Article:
Several years ago, I was studying Music Business at a local tertiary institution, one of the best courses on the subject in Australia. Over the two years that I spent wandering these college halls, I dropped two dress sizes rather quickly using physically and psychologically dangerous methods. Amongst other tricks I picked up from "pro-ana support groups" (don't kid yourselves, these websites ARE instructing their followers on how to kill themselves - thankfully I realized it before it was too late) were drinking Ipecac to make myself vomit, 'detoxing' by consuming nothing but broth for 10 days, trying a 'mono' diet consisting of a plate of brown rice each day and playing games to see how long I could starve without fainting. My body rebelled against the torture as it was built to do. If these hips could talk, they would have said, "After all i've done for you, is this how you thank me - by sucking me dry?" So eventually my hips got together with my stomach, breasts and thighs and staged an intervention by making me have a seizure in the dairy aisle of a local supermarket. I'd been eating (and barely surviving on) brown rice and vegetarian hot dogs for the last week. It's little wonder my body staged a protest! Cut to 2009 and to me sitting at my desk, shaking my head at the stupid lengths I went to when I was really still a child. I have a much better relationship with my body now. I refuse to disrespect it ever again. I wouldn't say i'm totally at peace with my body now, but we're on good terms with each other and go out regularly to laugh, drink and enjoy life. The body may only boil down to a shell, a device that represents us on the physical plane - but you only get one in this life (no, plastic surgery doesn't count as a 'new' body) and it shocks me that we don't appreciate ours enough. Look what we can do with it. Love every furry, wrinkly, saggy, blotchy inch of it. Marvel at how, when you know how and when to listen to it, it tells you exactly what you need. We've all at one stage or another started a sentence with, "It's not perfect, but..." This is a damaging suggestion as there is no such thing as perfection - we can't agree on what is 'perfect', and if we eventually reached a consensus, it'd be an impossible standard to meet. It's bloody hard enough living up to our OWN standards! Instead, appreciate and love it for what it is and how, for all the damage you do to it, it insist on loving you back. You may not realize it, but it fights hard for you. Obesity may be a health issue but the body will always rally around and protect what is vital. As for the body as a fashion issue - kiss my cellulite-laden arse. There is absolutely no excuse for people of all shapes and sizes not having decent garments, being limited in their choices, or being told that their body doesn't deserve to look good! This morning I looked in the mirror as I prepared for a shower and, for the first time that I can recall, I liked what I saw. It's far from the popular idea of 'perfection' - I have a belly, wide hips and a ghetto booty. I have quite large areolas, cellulite on my thighs and tuck-shop arms. But I think (I HOPE) i've finally reached a time in my life where I have stopped obsessing over every nook and cranny, zoning in on every perceivable 'flaw' and denouncing myself as just fat and ugly. It's a good feeling. Look, the bottom line is, your body loves you and you ought to love it back. I don't want to come off as preachy but if there are times when you feel like it is conspiring against you, remind yourself of the times when it has enabled you to do and when it did exactly what you wanted. For want of a better phrase, it's got your back. Treat it like the friend that it is and your relationship with it will change for the better. Just you wait and see.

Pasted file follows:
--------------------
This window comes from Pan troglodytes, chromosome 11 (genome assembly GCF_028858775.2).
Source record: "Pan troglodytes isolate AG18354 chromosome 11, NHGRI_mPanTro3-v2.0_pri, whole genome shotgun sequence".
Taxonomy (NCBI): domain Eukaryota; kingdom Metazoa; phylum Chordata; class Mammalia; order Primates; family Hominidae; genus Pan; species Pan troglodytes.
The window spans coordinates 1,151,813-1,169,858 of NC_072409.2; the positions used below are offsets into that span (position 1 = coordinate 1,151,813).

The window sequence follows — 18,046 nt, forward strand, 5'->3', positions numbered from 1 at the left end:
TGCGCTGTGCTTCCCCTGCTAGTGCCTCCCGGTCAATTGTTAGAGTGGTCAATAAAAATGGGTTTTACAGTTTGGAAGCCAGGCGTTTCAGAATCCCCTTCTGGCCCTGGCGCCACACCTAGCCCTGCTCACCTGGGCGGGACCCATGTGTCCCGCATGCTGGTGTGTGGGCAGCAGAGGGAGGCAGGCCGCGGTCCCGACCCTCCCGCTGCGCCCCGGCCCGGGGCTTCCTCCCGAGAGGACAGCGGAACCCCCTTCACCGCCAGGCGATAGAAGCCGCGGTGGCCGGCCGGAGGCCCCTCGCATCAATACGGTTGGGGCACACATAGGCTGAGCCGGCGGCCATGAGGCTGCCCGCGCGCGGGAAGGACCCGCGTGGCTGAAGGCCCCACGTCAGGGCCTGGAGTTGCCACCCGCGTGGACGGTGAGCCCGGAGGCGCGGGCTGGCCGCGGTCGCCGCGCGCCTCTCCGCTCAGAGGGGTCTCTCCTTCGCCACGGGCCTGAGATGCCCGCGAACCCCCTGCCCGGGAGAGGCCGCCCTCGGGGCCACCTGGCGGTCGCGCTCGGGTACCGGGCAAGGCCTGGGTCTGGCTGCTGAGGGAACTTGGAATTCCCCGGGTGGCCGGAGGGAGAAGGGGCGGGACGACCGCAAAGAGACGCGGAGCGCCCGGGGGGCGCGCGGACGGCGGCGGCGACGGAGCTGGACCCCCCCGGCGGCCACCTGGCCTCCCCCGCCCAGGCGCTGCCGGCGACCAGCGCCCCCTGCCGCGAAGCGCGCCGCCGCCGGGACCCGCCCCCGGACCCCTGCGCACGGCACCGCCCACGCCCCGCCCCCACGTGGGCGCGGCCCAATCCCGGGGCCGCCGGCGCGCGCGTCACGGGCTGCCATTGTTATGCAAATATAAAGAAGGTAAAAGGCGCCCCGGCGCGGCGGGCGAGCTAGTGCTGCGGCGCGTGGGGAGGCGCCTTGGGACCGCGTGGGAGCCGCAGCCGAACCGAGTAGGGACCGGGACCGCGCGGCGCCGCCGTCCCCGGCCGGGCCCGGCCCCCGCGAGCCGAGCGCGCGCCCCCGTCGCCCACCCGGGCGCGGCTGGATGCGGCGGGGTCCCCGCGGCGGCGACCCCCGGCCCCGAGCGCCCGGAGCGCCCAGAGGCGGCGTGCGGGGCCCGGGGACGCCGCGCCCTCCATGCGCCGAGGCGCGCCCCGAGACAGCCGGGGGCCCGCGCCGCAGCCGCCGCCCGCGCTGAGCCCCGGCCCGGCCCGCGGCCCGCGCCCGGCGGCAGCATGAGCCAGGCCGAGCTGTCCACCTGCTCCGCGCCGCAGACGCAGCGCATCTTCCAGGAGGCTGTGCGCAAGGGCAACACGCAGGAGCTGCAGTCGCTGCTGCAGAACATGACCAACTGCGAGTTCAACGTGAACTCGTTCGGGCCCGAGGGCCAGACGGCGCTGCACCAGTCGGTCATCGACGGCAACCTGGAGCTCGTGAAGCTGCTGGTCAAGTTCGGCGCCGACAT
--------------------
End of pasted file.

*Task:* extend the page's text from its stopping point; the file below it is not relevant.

Created: Dec 23, 2009Document Media